"Liège is something that I've been chasing for so long, and that's why I've decided to skip Milan-San Remo this year, and Strade Bianche, and go to Paris-Nice, because of that one race. I believe that's the best way."
Fewer races this year has meant that he was able to start his season a few weeks later at the UAE Tour. After Paris-Nice, he'll enjoy a short rest and then ride the Vuelta al Pais Vasco. It is not the first time that Kwiatkowski has tried to cut down his race programme. In the past, he has attempted to ride a full cobbles programme followed by the Ardennes. As he's got older, he's become pickier about his calendar, and has completely eschewed the cobbles altogether.
Kwiatkowski explains that he finds it difficult to use races for training, and that can be to his detriment.
"It's because I love racing," he says. "I'm not racing to just do the race and as preparation. There is always a possibility to win, and that's why maybe sometimes it has cost me a lot. When you're not capable of winning the race and you give it 100 per cent, then it gets difficult.
"The calendar is super long," he points out. "You can start racing in Australia and finish in China at the end of October. That's a massive challenge. It's basically impossible for a rider to stay in very good shape. If you don't look at that bigger picture and how many races you're going to do, you're just going to die somewhere on the bike. I've learned a lot from the team about looking at the overall picture. It helps you stay in really good shape for a longer period."
Reclaiming the world title
Kwiatkowski's season is very much split into three parts: the first is geared towards the Ardennes, the second is focused on the Tour de France, while the last section is built around the World Championships in Yorkshire and another tilt at a monument at Il Lombardia.
For the World Championships, Kwiatkowski has prepared another slimmed down programme, with the defence of his Tour de Pologne title and the Canadian one-day races at Montreal and Quebec. The Bretagne Classic in Plouay could also be on the cards, but Kwiatkowski thinks that it might be too hard to slot it in.
It is over four years since Kwiatkowski won his world title. Indeed, he was the last rider to wear the rainbow jersey before Peter Sagan's run of three, which ended last year. Kwiatkowski's year in rainbows was a mixed bag, with a win at the Amstel Gold Race and an abandon at the Tour de France. Still, he looks back at the year with a positive outlook.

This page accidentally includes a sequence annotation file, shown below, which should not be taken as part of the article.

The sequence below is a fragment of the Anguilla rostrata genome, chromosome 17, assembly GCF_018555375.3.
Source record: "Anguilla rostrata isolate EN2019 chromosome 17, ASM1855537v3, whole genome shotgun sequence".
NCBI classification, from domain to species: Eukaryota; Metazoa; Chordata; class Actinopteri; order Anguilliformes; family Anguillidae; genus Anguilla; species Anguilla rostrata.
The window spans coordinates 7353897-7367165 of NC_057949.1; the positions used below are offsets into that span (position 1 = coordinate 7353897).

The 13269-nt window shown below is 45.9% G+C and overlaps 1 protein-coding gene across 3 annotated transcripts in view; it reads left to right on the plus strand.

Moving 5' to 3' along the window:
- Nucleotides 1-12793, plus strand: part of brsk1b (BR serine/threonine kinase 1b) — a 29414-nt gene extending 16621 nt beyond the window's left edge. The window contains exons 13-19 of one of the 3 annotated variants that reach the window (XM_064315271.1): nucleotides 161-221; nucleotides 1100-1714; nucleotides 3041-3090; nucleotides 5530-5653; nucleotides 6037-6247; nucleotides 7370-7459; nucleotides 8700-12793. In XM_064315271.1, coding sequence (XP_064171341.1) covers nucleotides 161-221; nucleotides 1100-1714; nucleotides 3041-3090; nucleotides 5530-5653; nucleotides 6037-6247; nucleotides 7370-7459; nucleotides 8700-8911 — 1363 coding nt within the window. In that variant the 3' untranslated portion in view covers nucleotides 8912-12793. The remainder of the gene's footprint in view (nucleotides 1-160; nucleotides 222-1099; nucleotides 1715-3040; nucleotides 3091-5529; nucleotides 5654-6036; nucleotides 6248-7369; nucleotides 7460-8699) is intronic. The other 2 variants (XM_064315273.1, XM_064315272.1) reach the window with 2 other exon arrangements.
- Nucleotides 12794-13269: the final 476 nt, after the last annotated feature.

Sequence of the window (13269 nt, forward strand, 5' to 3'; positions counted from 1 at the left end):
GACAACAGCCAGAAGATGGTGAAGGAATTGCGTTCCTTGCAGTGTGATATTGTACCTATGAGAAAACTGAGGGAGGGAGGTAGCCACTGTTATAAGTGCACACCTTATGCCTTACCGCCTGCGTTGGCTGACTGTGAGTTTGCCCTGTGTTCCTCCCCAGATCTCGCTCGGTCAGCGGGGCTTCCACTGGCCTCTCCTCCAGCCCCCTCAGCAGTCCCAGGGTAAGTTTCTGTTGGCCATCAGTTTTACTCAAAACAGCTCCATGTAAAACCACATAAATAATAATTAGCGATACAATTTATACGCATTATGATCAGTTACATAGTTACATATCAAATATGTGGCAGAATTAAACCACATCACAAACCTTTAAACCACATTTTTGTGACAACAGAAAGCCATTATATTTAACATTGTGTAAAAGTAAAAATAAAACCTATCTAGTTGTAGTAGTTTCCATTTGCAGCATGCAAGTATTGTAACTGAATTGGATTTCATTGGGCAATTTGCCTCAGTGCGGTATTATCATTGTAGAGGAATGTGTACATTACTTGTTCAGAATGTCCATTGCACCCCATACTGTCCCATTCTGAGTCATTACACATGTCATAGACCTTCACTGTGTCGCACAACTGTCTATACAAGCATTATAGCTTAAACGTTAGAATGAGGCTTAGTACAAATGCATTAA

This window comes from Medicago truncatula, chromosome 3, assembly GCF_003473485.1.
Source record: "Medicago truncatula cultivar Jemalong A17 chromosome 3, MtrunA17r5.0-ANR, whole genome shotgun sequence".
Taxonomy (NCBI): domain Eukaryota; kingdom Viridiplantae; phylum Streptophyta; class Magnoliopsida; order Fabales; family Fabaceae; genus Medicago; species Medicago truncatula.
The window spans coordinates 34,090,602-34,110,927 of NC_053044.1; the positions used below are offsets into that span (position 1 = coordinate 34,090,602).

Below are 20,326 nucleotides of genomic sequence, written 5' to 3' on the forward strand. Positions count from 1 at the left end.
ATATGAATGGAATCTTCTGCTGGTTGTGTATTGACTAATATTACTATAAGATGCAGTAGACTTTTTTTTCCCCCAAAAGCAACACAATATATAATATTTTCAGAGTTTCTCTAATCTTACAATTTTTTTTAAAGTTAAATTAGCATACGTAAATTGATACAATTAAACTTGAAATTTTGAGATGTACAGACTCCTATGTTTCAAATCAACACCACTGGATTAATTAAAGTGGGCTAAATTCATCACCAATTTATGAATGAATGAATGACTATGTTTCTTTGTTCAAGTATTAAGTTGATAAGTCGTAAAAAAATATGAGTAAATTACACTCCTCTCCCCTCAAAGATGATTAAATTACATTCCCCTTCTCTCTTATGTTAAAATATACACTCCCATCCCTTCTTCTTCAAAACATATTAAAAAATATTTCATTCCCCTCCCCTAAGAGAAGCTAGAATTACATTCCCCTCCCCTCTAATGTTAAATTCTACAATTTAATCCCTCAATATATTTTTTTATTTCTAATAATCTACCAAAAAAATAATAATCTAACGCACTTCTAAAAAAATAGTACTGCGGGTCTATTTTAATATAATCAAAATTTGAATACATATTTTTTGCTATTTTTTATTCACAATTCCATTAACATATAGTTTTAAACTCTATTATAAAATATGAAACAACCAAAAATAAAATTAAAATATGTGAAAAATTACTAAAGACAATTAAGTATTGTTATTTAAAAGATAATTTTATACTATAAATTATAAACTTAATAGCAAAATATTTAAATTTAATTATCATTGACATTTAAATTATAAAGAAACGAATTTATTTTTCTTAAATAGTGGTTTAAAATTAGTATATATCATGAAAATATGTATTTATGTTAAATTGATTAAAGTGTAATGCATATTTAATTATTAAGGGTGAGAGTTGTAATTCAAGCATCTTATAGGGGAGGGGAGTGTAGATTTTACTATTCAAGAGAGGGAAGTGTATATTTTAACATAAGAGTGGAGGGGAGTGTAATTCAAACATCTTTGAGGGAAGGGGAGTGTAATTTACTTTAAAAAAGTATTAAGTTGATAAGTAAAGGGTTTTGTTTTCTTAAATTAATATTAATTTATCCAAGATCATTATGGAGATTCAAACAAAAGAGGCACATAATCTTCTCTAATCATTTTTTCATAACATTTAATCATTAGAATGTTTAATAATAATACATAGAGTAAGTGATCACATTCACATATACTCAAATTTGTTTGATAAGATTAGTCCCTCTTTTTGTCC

"Thinking about the Ponferrada Worlds always makes me emotional, because I know how the boys and Poland were riding there, and how beautiful that race was," Kwiatkowski says. "I'll be happy to be in really good shape again for this year's Worlds. I would love to fight for the medals. I remember the 2015 season, which wasn't really very easy, in the rainbow jersey. It was amazing to be the world champion, and I'll do everything possible to find a way to win it."
The Yorkshire course lends itself to a Classics-style rider, and an in-form Kwiatkowski would definitely be among the favourites this September. Having ridden the 2014 Tour de France, which started in Yorkshire, he has seen some of the course and is expecting a challenging day out.
"I did the Tour stage on the road to Harrogate, so I know the area and the climbs around there. It will be very similar, but at the end of the day it will be a different time of the year racing there – at the end of September – and I haven't yet been to the circuit," he says.
"For sure, it's going to be demanding, as racing in Great Britain is always tough, and with almost 290 kilometres to cover for the road race in September, there won't be that many guys that will even be able to finish it."
Born in Ireland to a cycling family and later moved to the Isle of Man, so there was no surprise when I got into the sport. Studied sports journalism at university before going on to do a Masters in sports broadcast. After university I spent three months interning at Eurosport, where I covered the Tour de France. In 2012 I started at Procycling Magazine, before becoming the deputy editor of Procycling Week. I then joined Cyclingnews, in December 2013.